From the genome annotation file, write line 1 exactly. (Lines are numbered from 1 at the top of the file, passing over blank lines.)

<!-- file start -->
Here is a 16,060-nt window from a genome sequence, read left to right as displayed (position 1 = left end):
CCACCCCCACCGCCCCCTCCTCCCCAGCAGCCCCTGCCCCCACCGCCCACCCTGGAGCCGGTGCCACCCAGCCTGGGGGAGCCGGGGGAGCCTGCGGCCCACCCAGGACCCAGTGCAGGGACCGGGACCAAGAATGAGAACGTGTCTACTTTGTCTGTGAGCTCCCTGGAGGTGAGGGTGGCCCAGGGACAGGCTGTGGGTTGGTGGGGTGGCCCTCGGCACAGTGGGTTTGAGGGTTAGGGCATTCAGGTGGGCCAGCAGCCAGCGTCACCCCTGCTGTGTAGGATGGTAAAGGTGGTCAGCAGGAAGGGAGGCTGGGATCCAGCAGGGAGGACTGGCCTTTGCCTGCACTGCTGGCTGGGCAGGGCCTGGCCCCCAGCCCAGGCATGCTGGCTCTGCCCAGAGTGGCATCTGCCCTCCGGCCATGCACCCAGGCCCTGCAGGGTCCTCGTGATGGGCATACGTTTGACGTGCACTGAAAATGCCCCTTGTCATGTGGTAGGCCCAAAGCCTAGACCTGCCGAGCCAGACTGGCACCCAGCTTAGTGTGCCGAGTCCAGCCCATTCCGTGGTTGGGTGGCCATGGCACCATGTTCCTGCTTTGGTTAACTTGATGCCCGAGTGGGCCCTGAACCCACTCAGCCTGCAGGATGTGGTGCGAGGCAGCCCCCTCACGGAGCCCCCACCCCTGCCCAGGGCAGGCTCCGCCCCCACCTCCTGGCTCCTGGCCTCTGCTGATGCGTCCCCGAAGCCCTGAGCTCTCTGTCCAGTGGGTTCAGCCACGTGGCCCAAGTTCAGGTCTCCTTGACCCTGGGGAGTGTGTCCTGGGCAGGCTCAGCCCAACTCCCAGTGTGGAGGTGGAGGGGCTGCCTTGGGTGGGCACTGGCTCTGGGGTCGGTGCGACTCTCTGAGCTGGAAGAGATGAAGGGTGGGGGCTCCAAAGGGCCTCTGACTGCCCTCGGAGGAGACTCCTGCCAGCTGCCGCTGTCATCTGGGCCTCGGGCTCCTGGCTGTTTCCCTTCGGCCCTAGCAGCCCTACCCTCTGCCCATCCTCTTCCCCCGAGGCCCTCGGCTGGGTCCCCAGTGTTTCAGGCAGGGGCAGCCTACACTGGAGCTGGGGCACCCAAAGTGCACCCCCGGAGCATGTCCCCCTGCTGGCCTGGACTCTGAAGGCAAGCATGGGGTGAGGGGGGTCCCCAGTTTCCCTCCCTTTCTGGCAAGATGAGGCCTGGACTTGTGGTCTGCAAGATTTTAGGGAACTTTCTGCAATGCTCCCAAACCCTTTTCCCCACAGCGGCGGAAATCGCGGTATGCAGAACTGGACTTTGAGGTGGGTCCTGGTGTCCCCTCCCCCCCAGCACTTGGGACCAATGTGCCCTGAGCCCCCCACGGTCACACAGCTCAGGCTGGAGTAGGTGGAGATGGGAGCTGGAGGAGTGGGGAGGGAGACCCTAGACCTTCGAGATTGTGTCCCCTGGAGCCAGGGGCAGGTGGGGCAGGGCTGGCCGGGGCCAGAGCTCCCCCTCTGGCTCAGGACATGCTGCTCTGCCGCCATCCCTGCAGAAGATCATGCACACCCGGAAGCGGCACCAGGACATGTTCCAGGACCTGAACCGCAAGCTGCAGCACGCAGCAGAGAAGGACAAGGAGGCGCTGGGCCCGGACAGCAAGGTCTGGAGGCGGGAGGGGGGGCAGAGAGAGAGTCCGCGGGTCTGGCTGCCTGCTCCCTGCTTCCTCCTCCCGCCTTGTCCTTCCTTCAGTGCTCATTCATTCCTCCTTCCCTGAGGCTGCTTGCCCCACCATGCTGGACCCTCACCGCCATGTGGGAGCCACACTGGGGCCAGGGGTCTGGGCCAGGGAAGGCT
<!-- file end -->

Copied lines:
Here is a 16,060-nt window from a genome sequence, read left to right as displayed (position 1 = left end):